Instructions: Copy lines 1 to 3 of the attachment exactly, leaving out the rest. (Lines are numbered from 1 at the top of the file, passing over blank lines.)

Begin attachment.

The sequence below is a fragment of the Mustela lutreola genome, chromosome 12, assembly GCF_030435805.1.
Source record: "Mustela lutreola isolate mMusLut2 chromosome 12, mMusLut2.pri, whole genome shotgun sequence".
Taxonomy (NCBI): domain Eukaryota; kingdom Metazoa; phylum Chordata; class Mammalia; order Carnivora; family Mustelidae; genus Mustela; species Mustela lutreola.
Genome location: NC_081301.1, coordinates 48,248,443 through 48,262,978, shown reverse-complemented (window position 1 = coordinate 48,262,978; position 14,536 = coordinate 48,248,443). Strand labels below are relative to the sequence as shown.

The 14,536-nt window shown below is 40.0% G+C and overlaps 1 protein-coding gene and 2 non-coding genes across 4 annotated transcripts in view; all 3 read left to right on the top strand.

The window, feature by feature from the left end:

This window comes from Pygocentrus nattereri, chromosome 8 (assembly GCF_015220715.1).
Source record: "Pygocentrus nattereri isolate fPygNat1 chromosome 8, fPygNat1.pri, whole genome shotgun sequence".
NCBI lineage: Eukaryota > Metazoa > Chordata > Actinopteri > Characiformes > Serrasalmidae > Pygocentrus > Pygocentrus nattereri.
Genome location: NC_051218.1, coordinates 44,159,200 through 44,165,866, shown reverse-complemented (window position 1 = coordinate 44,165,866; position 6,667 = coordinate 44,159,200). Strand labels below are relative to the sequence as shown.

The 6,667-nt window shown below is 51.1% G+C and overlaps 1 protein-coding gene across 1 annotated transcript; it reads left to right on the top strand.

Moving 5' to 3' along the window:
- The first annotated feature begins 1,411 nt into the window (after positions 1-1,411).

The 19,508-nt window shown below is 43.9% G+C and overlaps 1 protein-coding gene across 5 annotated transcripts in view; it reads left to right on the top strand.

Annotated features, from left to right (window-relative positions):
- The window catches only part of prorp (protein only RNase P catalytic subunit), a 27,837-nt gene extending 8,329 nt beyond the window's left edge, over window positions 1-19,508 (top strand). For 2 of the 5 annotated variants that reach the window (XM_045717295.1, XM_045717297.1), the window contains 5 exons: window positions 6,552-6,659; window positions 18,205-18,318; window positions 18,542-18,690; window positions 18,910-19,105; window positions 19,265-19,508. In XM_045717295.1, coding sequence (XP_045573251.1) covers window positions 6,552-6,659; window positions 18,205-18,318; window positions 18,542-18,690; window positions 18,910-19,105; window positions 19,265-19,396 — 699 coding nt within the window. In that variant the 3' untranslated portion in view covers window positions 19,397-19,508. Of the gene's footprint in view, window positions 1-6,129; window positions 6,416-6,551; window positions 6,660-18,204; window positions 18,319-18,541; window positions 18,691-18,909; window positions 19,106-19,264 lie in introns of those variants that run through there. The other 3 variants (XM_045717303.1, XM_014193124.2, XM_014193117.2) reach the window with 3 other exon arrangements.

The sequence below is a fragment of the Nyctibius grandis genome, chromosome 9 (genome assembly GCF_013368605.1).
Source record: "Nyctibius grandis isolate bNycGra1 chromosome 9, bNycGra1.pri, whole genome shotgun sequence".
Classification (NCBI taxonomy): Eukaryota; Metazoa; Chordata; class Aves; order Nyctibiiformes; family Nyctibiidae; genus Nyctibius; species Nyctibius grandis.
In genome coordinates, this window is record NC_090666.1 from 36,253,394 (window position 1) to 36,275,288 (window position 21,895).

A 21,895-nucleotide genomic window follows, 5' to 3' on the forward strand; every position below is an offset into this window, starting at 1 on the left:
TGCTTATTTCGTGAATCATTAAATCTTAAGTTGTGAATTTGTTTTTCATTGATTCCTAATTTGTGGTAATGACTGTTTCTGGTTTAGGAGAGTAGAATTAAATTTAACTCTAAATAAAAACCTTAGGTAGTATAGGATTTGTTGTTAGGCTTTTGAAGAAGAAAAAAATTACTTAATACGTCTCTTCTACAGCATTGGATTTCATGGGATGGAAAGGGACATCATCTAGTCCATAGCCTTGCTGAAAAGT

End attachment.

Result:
The sequence below is a fragment of the Mustela lutreola genome, chromosome 12, assembly GCF_030435805.1.
Source record: "Mustela lutreola isolate mMusLut2 chromosome 12, mMusLut2.pri, whole genome shotgun sequence".
Taxonomy (NCBI): domain Eukaryota; kingdom Metazoa; phylum Chordata; class Mammalia; order Carnivora; family Mustelidae; genus Mustela; species Mustela lutreola.